The single-player campaign has seven main parts, and every part (or map) is inventively represented as a classic game board. Each board has a winding path along which are placed various points of interest. They indicate scenarios, encounters, events or items, which successfully creates an impression that your champions are nothing more than pawns in some divine game. Levels are virtually pocket-sized and consist exclusively of groups of enemies that you have to vanquish in order to advance with the story, so you can expect that they’ll last exceptionally short, and although the level design is nice, it’s also very repetitive.
Now, don’t think that the shortcomings of the adventure mode and the main storyline will significantly influence the overall quality of the game – the goal of Dungeon Hunter Champions is to merge the classic ARPG and MOBA experience, and it’s obvious which of the two the developers are favoring. Combats are reduced to a true clickfest, interrupted only by an occasional tapping on the special abilities of your heroes. That being said, they possess a certain frantic appeal, and the strategies that you might expect for this type of the game will be mainly reserved for the leveling of your champions and combining them in functional teams.
However, that aspect of the game is done exceedingly well. Heroes have their attributes and special abilities and they also can equip different weapons that bring them bonuses (especially if they belong to a matching set). Leveling of the heroes is also pretty interesting because you’ll literarily consume lesser heroes in order to level up your favorite champions. Each hero also has the ability to ascend to a superior version of himself, but to do that, you’ll need a combination of various ascension elixirs that can be obtained only through challenging boss raids.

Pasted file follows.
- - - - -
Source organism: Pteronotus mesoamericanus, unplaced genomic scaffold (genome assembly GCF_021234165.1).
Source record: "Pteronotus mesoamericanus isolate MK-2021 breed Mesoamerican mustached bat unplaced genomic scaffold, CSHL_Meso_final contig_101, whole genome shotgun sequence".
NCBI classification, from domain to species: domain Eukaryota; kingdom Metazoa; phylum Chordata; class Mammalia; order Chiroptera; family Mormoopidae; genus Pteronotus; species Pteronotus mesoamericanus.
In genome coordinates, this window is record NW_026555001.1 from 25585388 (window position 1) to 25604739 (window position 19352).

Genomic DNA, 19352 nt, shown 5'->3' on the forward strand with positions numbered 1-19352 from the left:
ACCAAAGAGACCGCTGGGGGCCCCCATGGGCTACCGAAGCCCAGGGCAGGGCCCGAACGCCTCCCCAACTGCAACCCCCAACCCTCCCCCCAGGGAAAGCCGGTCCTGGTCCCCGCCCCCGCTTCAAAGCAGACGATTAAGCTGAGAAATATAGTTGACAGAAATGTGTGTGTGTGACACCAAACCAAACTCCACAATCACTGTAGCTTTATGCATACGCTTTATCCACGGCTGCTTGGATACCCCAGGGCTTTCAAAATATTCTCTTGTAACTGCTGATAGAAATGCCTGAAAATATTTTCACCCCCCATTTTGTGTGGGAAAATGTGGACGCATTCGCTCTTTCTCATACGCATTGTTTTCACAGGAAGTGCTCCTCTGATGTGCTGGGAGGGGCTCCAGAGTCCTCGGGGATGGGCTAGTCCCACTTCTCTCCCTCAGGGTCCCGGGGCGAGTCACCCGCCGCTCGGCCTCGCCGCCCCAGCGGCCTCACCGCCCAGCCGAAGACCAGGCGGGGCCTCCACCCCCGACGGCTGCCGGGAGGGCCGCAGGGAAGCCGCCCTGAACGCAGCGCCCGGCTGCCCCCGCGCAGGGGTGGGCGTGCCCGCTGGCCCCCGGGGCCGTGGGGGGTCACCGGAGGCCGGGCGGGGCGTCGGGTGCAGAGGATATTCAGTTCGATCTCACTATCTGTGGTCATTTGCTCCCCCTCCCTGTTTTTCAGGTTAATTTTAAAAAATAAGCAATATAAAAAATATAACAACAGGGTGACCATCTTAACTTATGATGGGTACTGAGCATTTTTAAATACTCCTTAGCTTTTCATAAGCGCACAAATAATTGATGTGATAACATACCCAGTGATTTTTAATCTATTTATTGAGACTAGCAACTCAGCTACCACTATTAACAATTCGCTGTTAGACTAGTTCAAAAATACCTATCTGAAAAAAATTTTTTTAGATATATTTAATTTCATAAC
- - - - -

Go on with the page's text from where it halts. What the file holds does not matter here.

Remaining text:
If you grow tired of your current crew, you can summon other champions, which you’ll mostly do by using various soul discs – different heroes can be summoned by appropriate types of discs. For instance, there are common, rare and legendary heroes and also matching types of discs, as well as elemental discs for various elemental heroes – you get the picture.
Finally, when you meet some requirements, i.e. finish certain parts of the campaign (which shouldn’t be particularly difficult considering the length of scenarios), you’ll unlock various multiplayer options, and that’s when the true fun will begin. You’ll get the opportunity to apply all that you’ve learned up to that point and go head to head with other players in the arena (classic PvP), 5 VS 5 (co-op MOBA mode), guild war and other diversions. If it’s not beneath you, you can buy items in the in-game shop and even enlist services of new heroes which will provide you with the additional edge in these multiplayer events. Those players in dire need of reliable backup can join some of the numerous available guilds and even create a guild of their own. That way you can directly communicate with like-minded players and enjoy other benefits, including an exclusive guild store where you can get items at a special price.
As a whole, Dungeon Hunter Champions is a title worthy of your attention, providing, of course, that you don’t expect too much of its single-player campaign. This is a game that’s obviously tailored for multiplayer gamers and their needs in mind and delivers great fun in that department. Although this isn’t a game that manages to reconcile different schools of RPG games, it is, nevertheless, an engaging title with an elaborate hero advancement system and few other original details that will make it worth your while if you give it a shot.